4 Evidence and interpretation
4.1.1 The independent systematic review identified 19 randomised controlled trials (RCTs) that were relevant to the appraisal and the results from these were included in the reviewed data. An unpublished meta-analysis based on individual patient data (IPD) from a subset of patients (n = 1536) from four RCTs was also considered. This independent meta-analysis was submitted by a manufacturer consultee before publication on an academic-in-confidence basis, and the results are not presented in this document. Neither the assessment report nor the consultee submissions made a distinction between laparoscopic and laparoscopically assisted surgery. No data were identified comparing hand-port-assisted laparoscopic surgery with open surgery.
4.1.2 When compared with open surgery, laparoscopic surgery was associated with a statistically significant longer operating time (weighted mean difference [WMD] 40 minutes, 95% confidence interval [CI] 32 to 48 minutes, based on three RCTs) and shorter hospital stay (WMD 2.6 days, 95% CI 2.0 to 3.1 days, based on four RCTs). The results with laparoscopic resection also suggested a trend towards a decreased number of lymph nodes retrieved (WMD 0.4, 95% CI 1.4 to 0.6 nodes, based on three RCTs), an increased risk of anastomotic leakage (pooled relative risk [RR] 1.13, 95% CI 0.74 to 1.73, based on eight RCTs), and a decreased risk of operative and 30-day mortality (based on three RCTs) compared with open resection, although these differences did not reach statistical significance.
4.1.3 Seven RCTs and the IPD meta-analysis reported overall survival. Raw data were available from six RCTs and contributed to a meta-analysis that did not show a statistically significant difference in overall survival between laparoscopic and open resection (pooled RR 1.03, 95% CI 0.98 to 1.09). However, these RCTs had widely differing follow-up periods that ranged from 1 to 108 months, and proportion of events rather than time-to-event data were analysed. Three-year survival outcomes from the seventh RCT (the CLASICC trial) have not been published and only very limited information about these results was available.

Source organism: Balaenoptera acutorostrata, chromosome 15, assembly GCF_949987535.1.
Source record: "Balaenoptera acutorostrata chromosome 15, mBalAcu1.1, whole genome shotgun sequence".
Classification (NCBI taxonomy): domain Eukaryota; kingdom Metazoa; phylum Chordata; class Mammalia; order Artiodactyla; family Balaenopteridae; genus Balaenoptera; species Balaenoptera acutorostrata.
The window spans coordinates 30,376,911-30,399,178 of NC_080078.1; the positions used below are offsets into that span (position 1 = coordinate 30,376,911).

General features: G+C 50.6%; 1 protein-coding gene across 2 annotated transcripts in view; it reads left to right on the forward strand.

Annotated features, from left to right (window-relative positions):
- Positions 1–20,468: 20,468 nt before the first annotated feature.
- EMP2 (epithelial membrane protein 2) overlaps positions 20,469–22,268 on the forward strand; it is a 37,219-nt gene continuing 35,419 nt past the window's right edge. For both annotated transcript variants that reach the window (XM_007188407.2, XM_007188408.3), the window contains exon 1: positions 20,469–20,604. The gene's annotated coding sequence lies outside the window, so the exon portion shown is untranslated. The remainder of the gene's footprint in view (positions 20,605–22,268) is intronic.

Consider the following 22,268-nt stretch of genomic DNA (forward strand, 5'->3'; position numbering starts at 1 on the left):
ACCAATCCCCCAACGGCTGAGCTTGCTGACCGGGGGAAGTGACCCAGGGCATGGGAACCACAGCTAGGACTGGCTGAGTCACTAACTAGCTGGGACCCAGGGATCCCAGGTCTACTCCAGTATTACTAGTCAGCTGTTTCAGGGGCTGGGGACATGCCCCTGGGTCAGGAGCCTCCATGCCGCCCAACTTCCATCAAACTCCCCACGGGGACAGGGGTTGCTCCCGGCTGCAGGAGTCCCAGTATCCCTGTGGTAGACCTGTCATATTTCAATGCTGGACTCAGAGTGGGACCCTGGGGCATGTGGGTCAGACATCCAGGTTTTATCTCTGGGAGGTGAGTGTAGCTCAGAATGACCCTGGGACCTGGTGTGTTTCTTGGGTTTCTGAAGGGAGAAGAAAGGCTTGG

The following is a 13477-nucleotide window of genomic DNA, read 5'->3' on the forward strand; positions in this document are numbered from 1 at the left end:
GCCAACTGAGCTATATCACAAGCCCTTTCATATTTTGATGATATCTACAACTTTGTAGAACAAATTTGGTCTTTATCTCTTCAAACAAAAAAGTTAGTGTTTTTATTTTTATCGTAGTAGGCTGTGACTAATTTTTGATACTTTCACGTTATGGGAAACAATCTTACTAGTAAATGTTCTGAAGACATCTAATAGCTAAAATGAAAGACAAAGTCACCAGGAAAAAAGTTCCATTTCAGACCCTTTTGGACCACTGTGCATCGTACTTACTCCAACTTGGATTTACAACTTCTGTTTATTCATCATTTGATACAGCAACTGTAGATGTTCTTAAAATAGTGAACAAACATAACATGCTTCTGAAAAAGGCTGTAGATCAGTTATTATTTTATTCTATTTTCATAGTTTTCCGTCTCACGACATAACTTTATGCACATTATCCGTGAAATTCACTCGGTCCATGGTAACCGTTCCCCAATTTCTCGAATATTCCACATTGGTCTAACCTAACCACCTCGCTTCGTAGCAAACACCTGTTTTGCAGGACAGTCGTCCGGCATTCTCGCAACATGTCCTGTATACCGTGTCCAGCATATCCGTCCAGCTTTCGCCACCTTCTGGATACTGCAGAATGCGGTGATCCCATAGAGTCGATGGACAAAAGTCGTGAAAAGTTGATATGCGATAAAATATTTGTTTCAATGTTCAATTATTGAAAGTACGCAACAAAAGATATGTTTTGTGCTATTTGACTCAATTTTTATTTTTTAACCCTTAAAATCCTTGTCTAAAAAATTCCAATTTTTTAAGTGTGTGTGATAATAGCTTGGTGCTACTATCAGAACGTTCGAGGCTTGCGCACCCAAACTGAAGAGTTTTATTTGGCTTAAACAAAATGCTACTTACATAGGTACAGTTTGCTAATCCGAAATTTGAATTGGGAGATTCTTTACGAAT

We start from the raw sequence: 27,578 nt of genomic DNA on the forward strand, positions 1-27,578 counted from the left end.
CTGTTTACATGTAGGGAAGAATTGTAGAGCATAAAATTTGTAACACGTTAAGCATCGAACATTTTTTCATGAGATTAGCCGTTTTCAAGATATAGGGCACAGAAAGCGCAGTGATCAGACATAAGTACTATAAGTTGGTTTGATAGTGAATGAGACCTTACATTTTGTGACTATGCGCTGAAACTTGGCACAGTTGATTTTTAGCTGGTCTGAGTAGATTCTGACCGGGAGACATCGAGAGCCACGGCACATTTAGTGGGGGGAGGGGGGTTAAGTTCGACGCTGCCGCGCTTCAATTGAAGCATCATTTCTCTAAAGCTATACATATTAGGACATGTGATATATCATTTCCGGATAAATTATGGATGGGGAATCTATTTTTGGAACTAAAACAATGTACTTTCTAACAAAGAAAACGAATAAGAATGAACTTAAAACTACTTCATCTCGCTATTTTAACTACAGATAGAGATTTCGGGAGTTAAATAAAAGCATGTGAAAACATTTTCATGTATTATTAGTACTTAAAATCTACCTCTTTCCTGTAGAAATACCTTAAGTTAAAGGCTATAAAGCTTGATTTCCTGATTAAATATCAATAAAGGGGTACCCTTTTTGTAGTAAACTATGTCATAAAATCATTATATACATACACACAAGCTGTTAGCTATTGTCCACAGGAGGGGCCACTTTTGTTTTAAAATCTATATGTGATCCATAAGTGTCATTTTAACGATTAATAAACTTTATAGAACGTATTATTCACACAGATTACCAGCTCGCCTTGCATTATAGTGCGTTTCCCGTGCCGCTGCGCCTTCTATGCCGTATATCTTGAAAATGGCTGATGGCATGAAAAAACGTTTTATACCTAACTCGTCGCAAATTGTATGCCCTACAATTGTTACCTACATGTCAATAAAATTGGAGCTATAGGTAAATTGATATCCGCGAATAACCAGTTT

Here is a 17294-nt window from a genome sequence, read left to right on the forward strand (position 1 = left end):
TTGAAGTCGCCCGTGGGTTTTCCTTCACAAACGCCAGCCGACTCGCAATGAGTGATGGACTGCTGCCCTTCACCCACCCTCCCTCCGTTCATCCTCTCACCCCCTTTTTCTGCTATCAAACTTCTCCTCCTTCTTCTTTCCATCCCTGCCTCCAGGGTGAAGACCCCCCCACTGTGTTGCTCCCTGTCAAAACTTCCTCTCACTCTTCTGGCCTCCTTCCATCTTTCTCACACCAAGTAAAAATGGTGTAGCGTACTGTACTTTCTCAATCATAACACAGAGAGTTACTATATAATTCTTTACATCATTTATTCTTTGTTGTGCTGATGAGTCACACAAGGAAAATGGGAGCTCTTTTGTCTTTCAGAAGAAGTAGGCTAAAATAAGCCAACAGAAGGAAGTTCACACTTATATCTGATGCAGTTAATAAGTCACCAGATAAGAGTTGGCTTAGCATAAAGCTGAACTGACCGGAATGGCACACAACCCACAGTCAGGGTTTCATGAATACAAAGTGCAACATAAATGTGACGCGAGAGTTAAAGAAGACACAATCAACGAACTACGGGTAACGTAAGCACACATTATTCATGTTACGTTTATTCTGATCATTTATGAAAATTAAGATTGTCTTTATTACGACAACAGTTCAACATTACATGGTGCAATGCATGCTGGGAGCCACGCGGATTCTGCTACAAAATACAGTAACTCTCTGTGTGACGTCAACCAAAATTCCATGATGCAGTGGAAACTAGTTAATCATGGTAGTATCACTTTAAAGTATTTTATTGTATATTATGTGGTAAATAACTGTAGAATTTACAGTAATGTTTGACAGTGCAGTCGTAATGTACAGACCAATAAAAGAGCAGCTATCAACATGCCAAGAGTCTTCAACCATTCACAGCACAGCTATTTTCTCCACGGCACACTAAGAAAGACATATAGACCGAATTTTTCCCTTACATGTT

4.1.4 Five RCTs and the IPD meta-analysis reported disease-free survival. Raw data were available from four RCTs – meta-analysis of these data did not show a statistically significant difference between laparoscopic and open surgery (pooled RR 1.01, 95% CI 0.95 to 1.07). Long-term survival outcomes in the fifth RCT (the CLASICC trial) have not been published and only very limited information about these results was available.
4.1.5 Seven RCTs and the IPD meta-analysis contained relevant information on tumour recurrence. Two of the RCTs reported zero event rates in both surgery groups. In a meta-analysis of the remaining five studies, there was no statistically significant difference between the two types of surgery (pooled RR 0.92, 95% CI 0.74 to 1.14). Eight RCTs contained information on port-site recurrence. There were only three reported events.
4.1.6 Some patients who were originally randomised to undergo laparoscopic surgery were converted intra-operatively to open resection. Eleven RCTs reported conversion rates: the mean overall rate was 20%. Three RCTs recorded separate outcome data for converted patients who appeared to have higher blood loss, require a longer hospital stay and have a greater risk of tumour recurrence than patients who underwent the laparoscopic or open procedure as planned.
4.1.7 Anastomotic leakage was the only outcome for which there were sufficient data to conduct a stratified meta-analysis by location of cancer (that is, to establish differences in clinical effectiveness for cancers of the colon and rectum). The increased risk of anastomotic leakage with laparoscopic resection compared with open resection was similar for colon and rectal cancers (pooled RR for colon cancer 1.27, 95% CI 0.70 to 2.31, four studies; pooled RR for rectal cancer 1.25, 95% CI 0.63 to 2.46, two studies).
4.1.8 Only two RCTs reported subgroup analyses by stage of cancer for overall survival. Both reported that there was no statistically significant difference in overall survival between patients undergoing laparoscopic surgery and those undergoing open surgery for cancer stages I, II or III.
4.1.9 Submissions from manufacturer and professional consultees contended that long-term clinical outcomes between open and laparoscopic colorectal surgery are equivalent, while short-term clinical outcomes favour the laparoscopic approach.